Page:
<template>Is that where you live now?  <think><set name="birthplace"><star/></set></think></template>
<category><pattern>MY BIRTHPLACE</pattern>
<template><get name="birthplace"/></template>

This is another great file to customize, by changing the existing templates, or by adding new categories that set new predicates about your user.

Contextual categories (udc.aiml, that.aiml, train.aiml)

The ultimate default category (UDC) is designed to give a response when your bot was unable to match the user’s input with any other category. If your bot is in its beginning stages of development, the UDC will be an indispensable tool.

<template>I didn’t understand that!</template>

You can customize this file by changing the default list elements in the UDC template, or by adding your own additional list elements.

The that.aiml file is included mostly as an example of what can be done with context in AIML using the <that> tag. The <that> tag is used to attach a category to the previous answer given by a bot; in other words, a category with a <that> tag can only be matched if the the previous response matches the contents of <that>. For example:

<that>IS IT A NICE PLACE</that>
<template>What do you like best about it?</template>

Out of context, the input “yes” could be referring to anything. This category’s <that> tag, however, places the yes in the context of the bot’s previous response (IT IS A NICE PLACE).

The that.aiml file included contains a number of these useful context categories. Feel free to delete, edit, or add more context categories!

Finally, the train.aiml file is designed for you to easily take advantage of the AIML 2.0 <learn> tag, which allows a client to generate a new category during conversation.

Environment configuration (config.aiml, rosie.pdefaults)

The configuration file is designed with the application developer in mind. It allows you to set a predicate based on the environment to which the bot is being talked to (browser, mobile, screenless, etc.).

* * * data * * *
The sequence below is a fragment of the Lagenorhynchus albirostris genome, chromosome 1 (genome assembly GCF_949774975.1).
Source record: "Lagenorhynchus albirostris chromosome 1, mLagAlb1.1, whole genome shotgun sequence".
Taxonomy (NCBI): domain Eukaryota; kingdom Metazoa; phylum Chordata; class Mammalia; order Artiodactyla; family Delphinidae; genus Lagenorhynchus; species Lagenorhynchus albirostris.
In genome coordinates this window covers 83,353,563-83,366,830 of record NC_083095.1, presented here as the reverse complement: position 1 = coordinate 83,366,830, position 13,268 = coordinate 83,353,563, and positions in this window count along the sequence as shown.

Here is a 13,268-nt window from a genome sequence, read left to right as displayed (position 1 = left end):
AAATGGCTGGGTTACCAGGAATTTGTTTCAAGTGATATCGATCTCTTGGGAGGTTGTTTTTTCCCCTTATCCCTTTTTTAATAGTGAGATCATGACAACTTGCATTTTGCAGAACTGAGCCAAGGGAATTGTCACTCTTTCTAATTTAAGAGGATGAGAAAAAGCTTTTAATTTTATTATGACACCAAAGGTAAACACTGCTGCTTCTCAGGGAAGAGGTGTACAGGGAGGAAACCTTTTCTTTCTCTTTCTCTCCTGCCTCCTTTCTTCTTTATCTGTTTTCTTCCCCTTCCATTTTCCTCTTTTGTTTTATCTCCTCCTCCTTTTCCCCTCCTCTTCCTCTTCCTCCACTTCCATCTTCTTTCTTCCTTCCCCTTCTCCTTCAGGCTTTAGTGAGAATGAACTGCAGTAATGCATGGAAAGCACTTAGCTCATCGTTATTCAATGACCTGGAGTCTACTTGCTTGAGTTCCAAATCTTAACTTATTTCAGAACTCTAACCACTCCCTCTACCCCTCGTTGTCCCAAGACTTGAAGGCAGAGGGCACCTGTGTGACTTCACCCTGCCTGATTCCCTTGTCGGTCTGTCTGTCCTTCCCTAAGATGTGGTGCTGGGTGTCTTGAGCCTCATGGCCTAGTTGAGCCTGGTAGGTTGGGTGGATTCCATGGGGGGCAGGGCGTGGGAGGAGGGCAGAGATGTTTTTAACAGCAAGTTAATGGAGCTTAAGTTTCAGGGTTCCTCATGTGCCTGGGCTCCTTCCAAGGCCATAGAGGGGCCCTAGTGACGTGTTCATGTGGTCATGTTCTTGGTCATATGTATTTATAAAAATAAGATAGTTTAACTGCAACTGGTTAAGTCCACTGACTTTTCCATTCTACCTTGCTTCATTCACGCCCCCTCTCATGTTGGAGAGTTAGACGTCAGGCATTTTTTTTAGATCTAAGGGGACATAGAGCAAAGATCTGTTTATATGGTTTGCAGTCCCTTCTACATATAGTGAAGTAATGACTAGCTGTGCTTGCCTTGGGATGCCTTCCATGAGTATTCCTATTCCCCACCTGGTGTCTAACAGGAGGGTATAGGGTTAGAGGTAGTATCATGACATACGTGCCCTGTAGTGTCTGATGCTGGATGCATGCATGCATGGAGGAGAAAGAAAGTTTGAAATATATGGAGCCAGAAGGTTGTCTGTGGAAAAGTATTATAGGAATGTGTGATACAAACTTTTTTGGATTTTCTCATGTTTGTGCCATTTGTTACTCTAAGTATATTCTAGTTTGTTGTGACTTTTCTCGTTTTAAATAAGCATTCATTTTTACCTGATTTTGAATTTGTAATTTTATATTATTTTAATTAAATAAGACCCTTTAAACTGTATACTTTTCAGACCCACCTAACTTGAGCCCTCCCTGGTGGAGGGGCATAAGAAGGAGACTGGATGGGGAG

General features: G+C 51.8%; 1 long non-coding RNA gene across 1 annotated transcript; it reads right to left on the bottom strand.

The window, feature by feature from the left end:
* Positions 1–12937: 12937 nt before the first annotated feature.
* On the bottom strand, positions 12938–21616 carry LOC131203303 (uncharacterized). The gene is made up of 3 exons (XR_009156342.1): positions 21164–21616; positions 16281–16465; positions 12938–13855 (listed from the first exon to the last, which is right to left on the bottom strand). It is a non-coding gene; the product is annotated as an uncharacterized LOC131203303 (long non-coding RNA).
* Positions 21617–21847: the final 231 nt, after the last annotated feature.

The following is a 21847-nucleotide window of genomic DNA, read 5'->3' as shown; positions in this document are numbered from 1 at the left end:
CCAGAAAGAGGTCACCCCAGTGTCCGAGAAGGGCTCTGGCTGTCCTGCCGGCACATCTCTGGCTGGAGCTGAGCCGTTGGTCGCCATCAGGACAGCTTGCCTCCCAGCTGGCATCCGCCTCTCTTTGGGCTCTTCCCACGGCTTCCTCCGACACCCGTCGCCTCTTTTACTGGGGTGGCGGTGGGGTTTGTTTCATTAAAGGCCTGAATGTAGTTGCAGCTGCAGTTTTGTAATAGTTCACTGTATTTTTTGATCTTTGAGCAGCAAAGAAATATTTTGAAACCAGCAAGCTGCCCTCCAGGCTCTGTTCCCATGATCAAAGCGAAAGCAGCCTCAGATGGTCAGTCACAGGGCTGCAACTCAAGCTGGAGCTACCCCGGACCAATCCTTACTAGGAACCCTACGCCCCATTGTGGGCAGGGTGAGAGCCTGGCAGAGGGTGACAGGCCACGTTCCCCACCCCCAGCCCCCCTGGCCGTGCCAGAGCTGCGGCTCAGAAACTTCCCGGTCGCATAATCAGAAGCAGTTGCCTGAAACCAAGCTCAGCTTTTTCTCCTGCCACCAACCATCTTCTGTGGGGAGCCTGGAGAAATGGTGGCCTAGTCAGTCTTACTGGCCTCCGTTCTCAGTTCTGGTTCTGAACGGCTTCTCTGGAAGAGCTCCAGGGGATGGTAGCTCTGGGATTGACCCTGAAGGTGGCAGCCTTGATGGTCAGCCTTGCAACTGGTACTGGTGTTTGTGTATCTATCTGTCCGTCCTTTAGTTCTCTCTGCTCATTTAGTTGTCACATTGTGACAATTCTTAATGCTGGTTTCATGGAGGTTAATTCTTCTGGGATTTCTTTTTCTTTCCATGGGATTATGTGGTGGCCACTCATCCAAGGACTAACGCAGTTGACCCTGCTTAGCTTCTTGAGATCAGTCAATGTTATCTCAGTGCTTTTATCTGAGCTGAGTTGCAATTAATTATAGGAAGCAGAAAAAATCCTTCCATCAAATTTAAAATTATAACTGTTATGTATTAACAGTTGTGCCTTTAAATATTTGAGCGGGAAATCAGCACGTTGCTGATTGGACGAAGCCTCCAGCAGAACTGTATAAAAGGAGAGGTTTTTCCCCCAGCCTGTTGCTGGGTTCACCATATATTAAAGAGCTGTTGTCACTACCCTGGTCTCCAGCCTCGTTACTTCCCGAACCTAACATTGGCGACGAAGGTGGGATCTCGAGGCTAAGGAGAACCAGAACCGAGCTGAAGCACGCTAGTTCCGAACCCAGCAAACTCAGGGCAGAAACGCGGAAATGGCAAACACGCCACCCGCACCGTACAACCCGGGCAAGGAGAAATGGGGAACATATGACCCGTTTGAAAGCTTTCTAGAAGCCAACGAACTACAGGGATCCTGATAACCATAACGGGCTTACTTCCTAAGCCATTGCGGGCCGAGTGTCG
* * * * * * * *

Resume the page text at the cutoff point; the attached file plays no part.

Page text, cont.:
Think about it this way: let’s say I have a category that displays a picture of a cat when activated. What if there is no screen interface for my bot? You can use the “env” predicate in categories whose response depends on the condition of the client’s environment. Here’s an example from bot_profile.aiml:

<condition name="env">
<li value="browser">My picture: <bot name="picture"/></li>
<li>You'll have to connect me to a browser if you want to see a picture.</li>

The default value of the “env” predicate is “browser”. If the value of “env” is browser, the bot will respond with the first list item. If the “env” predicate is set to anything else, the second list item will serve as the response.

You can use the categories found in config.aiml to set these types of predicates. You can then write AIML categories whose response is dependent on the value of these predicates:

<category><pattern>XSET ENV *</pattern>
<template>Environment is <set name="env"><star/></set></template>

Utilities (date.aiml, dialog.aiml, roman.aiml, utilities.aiml)

These files are all tools and utilities that allow your bot to perform various functions. The date.aiml file, for example, allows you to type SEASON and receive the current season (based on the current date).